• Achieving an average of 80% A&E 4-hour performance over Q4 of 2023/24.
  • Completing at least 90% of ambulance handovers within 30 minutes during Q3 and Q4 of 2023/24.

We recognise that these are stretching targets but know that many providers will be able to achieve these to help the NHS as a whole make greater headway towards improving care for patients. Providers should already be putting measures in place which will contribute towards reaching these, including a greater focus on the longest times in department, particularly those spending longer than 12-hours, and wider system flow. We will communicate more details on this shortly, including how we will be working with you to improve data quality.

Turning to our wider planning for winter, we are clear that the challenges are not just in ambulance services or emergency departments, and recovery requires all types of providers to work together to provide joined-up care for patients. ICBs will play a vital role in system leadership but the actions we take need to extend across the wider health and care system including mental health services, services for children and young people, community health services, primary care and the voluntary, community and social enterprise (VCSE) sector.

We are therefore setting out four areas of focus for systems to help prepare for winter:

  1. Continue to deliver on the UEC Recovery Plan by ensuring high-impact interventions are in place

Together with systems, providers, and clinical and operational experts we have identified 10 evidence-based high-impact interventions. These are focused around reducing waiting times for patients and crowding in A&E departments, improving flow and reducing length of stay in hospital settings. Delivering on these will be key to improving resilience in winter. We have recently written to all systems to ask that they assess their maturity against these areas as part of the universal improvement offer for the UEC Recovery Plan. Systems will then receive dedicated support on the four areas they choose to focus their improvement for winter.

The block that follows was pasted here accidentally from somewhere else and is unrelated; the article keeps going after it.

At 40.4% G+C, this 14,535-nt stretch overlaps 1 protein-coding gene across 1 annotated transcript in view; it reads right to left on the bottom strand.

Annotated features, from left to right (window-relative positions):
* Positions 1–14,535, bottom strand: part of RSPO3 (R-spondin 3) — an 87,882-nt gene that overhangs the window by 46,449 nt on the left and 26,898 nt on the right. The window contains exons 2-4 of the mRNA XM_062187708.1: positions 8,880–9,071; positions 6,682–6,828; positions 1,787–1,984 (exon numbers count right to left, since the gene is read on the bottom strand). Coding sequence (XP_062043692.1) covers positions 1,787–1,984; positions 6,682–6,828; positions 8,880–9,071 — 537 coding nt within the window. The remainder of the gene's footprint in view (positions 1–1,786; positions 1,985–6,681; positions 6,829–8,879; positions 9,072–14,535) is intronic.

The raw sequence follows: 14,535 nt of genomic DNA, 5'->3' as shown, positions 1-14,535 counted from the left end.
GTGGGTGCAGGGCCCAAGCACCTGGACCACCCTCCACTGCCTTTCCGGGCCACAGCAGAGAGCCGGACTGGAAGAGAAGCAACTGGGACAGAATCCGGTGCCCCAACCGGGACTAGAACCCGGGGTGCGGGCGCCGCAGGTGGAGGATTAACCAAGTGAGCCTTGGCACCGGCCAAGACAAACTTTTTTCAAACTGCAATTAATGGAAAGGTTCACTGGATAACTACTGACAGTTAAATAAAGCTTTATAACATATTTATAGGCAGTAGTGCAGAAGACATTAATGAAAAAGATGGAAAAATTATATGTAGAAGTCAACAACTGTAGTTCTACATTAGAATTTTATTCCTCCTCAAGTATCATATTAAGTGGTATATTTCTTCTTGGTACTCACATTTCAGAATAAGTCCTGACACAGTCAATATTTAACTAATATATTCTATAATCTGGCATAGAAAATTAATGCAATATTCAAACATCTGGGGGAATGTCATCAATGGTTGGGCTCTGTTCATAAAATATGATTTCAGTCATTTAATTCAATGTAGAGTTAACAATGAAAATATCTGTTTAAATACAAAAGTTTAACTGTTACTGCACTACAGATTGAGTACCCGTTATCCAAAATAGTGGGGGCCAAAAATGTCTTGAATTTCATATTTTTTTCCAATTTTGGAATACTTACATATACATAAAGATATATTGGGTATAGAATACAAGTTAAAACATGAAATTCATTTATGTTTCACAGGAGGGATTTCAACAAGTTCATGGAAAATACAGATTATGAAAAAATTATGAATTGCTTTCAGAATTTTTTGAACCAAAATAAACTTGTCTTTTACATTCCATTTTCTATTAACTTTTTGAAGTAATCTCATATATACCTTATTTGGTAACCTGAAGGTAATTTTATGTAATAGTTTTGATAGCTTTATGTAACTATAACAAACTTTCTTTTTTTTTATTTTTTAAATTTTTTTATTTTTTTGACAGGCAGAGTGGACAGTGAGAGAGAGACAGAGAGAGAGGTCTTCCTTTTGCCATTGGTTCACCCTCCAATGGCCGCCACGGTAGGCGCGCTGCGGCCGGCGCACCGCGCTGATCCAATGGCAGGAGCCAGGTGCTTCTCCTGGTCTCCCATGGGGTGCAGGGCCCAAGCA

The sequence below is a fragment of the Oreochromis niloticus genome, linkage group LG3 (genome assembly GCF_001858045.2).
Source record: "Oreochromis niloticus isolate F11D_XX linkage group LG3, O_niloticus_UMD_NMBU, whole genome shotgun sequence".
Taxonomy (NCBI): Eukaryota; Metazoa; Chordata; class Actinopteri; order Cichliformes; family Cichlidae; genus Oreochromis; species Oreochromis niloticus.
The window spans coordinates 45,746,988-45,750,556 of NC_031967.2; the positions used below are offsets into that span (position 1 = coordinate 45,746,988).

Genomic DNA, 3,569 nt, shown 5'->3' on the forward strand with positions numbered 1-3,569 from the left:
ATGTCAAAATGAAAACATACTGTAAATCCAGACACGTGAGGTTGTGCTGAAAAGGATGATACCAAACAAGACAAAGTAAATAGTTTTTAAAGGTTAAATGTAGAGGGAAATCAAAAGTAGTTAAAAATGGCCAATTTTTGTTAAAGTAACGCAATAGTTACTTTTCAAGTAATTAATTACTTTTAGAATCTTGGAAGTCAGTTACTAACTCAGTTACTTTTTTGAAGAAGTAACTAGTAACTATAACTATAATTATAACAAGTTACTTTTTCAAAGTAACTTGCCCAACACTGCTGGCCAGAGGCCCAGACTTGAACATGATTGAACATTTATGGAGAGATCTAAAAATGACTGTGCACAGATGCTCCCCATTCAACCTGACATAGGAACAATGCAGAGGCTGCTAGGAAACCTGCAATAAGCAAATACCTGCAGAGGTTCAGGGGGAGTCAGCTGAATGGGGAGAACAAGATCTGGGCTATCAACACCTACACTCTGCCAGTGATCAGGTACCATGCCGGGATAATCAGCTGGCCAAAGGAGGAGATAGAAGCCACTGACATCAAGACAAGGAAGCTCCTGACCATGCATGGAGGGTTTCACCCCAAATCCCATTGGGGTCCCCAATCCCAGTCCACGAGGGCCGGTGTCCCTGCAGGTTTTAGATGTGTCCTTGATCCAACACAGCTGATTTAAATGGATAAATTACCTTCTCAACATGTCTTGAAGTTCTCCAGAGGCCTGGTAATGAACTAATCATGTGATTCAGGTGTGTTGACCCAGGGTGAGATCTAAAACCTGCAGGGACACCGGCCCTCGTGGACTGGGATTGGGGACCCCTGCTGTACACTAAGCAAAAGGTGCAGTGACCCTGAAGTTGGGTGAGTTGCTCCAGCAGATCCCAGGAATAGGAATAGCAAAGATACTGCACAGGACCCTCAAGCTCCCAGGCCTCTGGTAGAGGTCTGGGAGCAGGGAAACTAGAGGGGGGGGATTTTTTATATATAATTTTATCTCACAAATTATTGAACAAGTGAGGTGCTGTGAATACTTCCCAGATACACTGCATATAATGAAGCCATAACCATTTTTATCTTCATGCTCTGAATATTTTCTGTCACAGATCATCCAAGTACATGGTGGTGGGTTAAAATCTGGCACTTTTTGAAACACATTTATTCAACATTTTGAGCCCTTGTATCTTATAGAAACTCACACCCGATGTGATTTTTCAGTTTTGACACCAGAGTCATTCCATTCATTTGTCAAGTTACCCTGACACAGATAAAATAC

More detail on these areas can be found at Appendix A and on the NHS IMPACT website.

  1. Completing operational and surge planning to prepare for different winter scenarios

We have already collectively carried out a detailed operational planning round for 2023/24 but we are now asking each system to review their operational plans, including whether the assumptions regarding demand and capacity remain accurate. Although this will cover surge planning for the whole winter, specific plans should be made for the Christmas/New Year/early-January period which we know is often the most challenging time of the entire year.

In addition to this, and recognising the importance of planning for multiple scenarios, we are asking systems to identify how they will mobilise additional capacity across all parts of the NHS should it be required to respond to peaks in demand driven by external factors eg, very high rates of influenza or COVID-19, potential further industrial action.

This planning is essential to ensure winter plans protect and deliver elective and cancer recovery objectives, as well as deliver the primary care access programme, and proactive care for those most at risk of hospital admission (guidance on proactive care will be published shortly).